Can an Employer Call an Employee's Doctor to Check on a Doctor's Note?

Your supervisor needn't know the details of your illness.

Your supervisor needn't know the details of your illness.

Depending on the circumstances, if your employer has questions about your doctor's treatment plan, it's perfectly acceptable for someone in HR to contact your health care provider. But that's only after certain conditions have been met, including obtaining your authorization for contacting your health provider.

Sick Leave Policies

Federal and state employment laws don't regulate employers' sick leave policies or even mandate employers to provide sick leave. Instead, the government leaves it up to the employer to construct its own sick leave or paid time off policies. The only thing the government requires is consistent administration of the policies if the employer does provide paid time off or sick time. Not all employers have sick leave -- some combine both vacation and sick leave to create paid time off, or PTO, banks for employees. This way, they essentially eliminate the need for employees to justify sick time off by providing a doctor's note.

Supervisor Access

For companies that implement sick leave policies that require employees to submit documentation, such as a doctor's note, it's not illegal to ask for a doctor's note. But it's not acceptable for the employee's immediate supervisor to have access to doctor's notes or medical information about the employee. A member of the HR staff should maintain separate records for employment matters and medical information. Likewise, a supervisor doesn't have a legitimate need to contact the employee's health care provider, nor should an employer contact an employee's doctor for additional information about the employee's illness. The only information the employer should have is that the employee's absence was for a medical reason, and that's only if the employer's policy requires a doctor's note.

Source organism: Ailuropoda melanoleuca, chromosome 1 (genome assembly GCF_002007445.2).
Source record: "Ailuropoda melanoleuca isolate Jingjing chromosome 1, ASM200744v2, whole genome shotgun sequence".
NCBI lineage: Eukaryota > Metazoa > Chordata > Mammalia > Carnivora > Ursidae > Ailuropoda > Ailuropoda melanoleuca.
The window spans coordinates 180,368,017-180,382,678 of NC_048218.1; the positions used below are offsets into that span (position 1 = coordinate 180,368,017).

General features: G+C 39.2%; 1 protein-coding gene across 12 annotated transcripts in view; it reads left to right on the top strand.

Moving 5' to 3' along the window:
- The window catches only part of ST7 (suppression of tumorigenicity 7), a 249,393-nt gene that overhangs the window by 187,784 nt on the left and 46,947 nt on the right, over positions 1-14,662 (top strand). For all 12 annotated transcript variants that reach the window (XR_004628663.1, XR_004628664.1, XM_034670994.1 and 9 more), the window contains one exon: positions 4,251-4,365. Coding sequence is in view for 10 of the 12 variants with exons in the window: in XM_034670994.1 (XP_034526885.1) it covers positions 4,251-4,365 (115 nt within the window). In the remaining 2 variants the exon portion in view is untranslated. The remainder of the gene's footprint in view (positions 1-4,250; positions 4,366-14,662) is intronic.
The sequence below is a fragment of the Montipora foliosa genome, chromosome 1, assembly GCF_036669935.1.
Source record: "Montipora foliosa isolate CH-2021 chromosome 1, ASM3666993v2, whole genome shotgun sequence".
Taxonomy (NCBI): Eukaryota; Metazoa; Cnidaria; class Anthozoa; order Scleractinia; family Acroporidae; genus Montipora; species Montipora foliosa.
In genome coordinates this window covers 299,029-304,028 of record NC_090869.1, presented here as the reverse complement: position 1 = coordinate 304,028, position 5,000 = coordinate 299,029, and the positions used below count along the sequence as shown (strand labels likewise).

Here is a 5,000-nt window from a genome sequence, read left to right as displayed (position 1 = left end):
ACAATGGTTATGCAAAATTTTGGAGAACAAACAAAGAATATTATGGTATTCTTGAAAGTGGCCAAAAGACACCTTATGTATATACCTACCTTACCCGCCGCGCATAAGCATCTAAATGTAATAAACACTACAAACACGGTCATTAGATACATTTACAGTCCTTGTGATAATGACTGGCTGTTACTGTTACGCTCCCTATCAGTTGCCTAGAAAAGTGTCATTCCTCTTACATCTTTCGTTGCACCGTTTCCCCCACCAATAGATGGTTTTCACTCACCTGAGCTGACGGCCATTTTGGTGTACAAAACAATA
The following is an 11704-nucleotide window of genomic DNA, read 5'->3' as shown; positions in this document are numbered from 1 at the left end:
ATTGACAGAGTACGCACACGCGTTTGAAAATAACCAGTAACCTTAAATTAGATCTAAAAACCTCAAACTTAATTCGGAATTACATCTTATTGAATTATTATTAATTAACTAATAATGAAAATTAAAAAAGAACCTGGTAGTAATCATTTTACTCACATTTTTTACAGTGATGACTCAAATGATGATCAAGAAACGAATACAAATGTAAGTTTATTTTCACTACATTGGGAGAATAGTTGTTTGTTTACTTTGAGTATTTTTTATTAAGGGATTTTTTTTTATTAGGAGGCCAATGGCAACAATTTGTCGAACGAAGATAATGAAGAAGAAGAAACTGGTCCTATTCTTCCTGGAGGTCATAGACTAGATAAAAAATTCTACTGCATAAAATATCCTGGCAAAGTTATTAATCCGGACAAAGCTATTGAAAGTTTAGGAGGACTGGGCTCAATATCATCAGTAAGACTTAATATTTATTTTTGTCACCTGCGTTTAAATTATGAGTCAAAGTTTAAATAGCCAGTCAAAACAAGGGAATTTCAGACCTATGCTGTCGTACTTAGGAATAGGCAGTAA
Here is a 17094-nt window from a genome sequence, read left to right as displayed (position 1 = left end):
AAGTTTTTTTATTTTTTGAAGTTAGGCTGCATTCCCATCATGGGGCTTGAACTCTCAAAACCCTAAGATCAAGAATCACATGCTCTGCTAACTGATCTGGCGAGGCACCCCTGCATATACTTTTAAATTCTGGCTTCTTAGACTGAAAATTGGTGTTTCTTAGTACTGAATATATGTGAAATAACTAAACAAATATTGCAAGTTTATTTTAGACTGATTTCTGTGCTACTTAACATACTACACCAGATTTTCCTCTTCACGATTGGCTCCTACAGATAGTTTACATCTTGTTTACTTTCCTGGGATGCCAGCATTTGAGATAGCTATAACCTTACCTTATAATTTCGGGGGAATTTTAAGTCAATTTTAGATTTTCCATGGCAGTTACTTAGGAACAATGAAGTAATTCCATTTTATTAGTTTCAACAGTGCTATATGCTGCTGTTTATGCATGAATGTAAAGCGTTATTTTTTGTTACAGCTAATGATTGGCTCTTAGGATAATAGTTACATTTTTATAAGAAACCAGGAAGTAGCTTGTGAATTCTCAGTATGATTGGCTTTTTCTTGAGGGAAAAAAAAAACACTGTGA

FMLA Leave Certification

The Family and Medical Leave Act provides up to 12 weeks of unpaid, job-protected leave to employees with a serious health condition or to care for a family member with a serious health condition. The FMLA is not a sick leave policy, but to qualify for the time off, an eligible employee must submit a certification from her health care provider. Employees' records concerning FMLA absences are subject to privacy rules under the Health Insurance Portability and Accountability Act, the Americans with Disabilities Act or the Genetic Information Nondiscrimination Act.

Limited to Clarification

If an employer needs clarification about physician-provided statements in an employee's application for FMLA leave, the employer first must request additional information from the employee via a written request. When an employee can't provide additional information or clarification of the doctor's statement, the employer may contact the employee's health care provider -- but only after the employer obtains written authorization from the employee.

 

About the Author

Ruth Mayhew began writing in 1985. Her work appears in "The Multi-Generational Workforce in the Health Care Industry" and "Human Resources Managers Appraisal Schemes." Mayhew earned senior professional human resources certification from the Human Resources Certification Institute and holds a Master of Arts in sociology from the University of Missouri-Kansas City.

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